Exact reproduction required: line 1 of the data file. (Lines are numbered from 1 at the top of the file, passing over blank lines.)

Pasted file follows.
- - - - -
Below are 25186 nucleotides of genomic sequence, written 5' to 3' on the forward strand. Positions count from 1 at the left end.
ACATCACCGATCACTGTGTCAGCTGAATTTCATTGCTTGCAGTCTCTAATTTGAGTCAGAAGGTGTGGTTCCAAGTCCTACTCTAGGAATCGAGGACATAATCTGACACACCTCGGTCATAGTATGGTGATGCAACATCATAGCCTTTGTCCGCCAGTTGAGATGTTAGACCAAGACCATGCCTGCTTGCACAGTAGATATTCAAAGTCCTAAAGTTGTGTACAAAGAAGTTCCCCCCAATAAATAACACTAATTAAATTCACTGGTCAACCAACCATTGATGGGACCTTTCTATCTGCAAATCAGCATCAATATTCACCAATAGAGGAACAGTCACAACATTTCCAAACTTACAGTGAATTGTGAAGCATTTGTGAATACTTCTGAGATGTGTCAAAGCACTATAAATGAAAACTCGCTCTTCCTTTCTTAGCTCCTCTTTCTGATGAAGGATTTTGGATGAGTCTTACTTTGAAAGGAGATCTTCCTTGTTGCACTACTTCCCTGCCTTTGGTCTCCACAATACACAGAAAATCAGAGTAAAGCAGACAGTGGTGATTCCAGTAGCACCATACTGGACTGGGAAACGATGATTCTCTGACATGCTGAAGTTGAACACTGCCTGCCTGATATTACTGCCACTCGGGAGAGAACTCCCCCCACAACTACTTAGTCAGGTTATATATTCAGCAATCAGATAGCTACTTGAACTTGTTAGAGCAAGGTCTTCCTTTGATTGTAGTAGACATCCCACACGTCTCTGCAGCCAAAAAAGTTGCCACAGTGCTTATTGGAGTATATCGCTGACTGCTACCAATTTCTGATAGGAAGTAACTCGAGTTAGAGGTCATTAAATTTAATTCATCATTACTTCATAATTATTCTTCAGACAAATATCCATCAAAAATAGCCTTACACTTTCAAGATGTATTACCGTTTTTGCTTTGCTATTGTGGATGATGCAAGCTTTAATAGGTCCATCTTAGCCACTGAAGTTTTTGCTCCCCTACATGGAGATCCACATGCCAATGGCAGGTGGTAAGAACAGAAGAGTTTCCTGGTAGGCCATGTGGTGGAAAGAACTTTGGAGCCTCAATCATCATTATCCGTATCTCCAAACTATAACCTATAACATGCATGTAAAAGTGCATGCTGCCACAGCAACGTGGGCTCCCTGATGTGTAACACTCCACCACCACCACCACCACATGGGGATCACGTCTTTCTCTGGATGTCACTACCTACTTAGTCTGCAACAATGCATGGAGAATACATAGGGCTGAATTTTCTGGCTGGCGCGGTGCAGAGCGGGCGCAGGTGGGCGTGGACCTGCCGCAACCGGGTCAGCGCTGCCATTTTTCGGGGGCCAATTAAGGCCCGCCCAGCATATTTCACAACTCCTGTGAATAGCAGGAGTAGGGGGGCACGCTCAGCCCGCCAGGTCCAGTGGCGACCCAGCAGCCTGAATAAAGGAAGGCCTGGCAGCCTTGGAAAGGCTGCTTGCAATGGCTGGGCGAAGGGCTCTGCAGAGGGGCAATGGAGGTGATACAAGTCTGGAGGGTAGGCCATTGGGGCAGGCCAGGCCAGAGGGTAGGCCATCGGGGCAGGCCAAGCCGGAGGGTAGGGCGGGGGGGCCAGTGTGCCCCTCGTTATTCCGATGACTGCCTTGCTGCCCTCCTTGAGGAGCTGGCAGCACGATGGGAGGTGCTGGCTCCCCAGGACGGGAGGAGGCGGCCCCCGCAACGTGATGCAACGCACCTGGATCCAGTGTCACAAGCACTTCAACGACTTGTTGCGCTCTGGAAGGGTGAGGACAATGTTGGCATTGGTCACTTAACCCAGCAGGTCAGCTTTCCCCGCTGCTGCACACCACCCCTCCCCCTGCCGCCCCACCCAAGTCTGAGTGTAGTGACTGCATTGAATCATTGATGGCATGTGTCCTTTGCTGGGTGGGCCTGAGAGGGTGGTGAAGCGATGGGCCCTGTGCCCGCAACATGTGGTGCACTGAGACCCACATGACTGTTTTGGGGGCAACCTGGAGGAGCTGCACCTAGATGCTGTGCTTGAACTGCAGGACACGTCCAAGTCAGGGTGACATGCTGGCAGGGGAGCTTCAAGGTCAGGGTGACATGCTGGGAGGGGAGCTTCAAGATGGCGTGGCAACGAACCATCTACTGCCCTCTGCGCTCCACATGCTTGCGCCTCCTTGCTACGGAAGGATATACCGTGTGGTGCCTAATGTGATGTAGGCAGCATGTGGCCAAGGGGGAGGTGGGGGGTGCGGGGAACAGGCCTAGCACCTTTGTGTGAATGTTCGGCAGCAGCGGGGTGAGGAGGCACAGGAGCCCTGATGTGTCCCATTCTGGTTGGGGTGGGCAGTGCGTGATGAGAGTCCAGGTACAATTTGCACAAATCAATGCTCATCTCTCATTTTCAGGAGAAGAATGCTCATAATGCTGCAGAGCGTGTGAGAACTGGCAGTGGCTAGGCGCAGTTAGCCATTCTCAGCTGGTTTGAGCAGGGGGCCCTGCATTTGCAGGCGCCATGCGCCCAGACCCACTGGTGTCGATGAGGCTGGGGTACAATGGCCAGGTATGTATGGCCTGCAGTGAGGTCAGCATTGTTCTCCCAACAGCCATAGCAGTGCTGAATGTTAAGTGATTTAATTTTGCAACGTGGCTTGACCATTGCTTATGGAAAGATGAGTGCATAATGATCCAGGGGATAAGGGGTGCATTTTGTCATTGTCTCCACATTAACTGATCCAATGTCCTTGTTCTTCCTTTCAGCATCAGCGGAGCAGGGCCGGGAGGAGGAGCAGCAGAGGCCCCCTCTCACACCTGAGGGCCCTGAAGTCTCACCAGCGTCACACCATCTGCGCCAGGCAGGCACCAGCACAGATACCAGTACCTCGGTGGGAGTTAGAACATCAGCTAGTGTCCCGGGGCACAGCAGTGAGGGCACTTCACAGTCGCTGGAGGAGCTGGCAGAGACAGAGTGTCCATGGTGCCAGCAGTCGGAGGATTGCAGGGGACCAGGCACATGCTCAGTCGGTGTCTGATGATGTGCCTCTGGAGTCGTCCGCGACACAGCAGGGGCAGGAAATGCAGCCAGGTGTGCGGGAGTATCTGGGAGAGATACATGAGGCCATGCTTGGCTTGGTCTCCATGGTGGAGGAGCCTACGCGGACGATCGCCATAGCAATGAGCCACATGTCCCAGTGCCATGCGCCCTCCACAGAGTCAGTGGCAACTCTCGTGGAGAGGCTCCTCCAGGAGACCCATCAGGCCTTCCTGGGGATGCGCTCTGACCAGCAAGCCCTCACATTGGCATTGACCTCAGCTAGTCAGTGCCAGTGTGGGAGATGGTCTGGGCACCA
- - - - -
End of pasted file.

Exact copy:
Below are 25186 nucleotides of genomic sequence, written 5' to 3' on the forward strand. Positions count from 1 at the left end.